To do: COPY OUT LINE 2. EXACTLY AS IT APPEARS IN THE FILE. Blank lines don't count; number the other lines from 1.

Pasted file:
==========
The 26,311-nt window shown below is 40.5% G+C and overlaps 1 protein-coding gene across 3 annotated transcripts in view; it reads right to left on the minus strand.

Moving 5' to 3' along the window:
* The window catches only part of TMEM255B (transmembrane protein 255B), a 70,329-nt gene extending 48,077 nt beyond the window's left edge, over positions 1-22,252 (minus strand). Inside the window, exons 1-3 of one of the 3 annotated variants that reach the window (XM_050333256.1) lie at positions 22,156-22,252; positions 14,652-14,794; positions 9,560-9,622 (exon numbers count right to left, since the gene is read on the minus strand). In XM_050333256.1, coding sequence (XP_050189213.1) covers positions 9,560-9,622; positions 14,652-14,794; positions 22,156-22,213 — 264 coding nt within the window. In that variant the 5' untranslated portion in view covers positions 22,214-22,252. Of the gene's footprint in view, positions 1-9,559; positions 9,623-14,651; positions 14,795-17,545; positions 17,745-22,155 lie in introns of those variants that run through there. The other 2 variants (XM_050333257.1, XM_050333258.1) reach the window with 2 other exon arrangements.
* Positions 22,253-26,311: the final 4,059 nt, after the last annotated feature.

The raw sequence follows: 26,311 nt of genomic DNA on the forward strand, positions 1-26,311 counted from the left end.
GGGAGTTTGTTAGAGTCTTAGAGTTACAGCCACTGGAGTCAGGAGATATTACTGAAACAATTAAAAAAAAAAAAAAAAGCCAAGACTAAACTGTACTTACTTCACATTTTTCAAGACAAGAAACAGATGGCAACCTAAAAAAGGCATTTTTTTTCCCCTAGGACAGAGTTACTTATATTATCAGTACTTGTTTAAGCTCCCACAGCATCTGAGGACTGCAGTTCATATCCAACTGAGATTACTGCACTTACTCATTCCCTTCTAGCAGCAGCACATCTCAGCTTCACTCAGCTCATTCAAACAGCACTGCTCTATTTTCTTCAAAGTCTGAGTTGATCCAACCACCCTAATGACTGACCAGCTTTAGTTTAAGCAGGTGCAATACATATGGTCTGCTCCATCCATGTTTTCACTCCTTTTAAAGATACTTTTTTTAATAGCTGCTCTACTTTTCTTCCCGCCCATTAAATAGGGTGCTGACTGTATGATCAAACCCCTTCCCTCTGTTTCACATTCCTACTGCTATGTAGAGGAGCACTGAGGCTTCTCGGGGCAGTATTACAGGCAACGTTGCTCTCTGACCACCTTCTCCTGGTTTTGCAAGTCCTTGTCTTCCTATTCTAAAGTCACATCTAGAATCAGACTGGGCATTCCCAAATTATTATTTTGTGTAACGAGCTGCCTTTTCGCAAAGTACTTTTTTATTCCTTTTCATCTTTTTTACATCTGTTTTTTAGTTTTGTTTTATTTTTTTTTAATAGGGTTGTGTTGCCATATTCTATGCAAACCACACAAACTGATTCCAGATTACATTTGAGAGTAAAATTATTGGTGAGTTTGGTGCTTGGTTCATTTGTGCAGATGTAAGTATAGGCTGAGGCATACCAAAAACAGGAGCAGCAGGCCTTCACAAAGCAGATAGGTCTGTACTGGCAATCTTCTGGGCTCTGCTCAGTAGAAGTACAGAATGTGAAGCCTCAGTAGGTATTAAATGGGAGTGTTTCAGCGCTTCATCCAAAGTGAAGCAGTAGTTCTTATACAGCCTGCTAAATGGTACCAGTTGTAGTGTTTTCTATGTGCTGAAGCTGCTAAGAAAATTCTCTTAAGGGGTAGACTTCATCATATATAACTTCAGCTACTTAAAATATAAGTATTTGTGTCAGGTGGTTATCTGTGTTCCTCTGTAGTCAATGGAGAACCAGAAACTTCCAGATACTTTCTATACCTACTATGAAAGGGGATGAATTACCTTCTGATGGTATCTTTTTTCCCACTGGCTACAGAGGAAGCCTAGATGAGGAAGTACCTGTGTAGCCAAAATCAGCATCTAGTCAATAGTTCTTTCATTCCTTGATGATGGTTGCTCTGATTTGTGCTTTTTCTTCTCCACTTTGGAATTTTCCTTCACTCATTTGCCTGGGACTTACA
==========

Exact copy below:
Moving 5' to 3' along the window: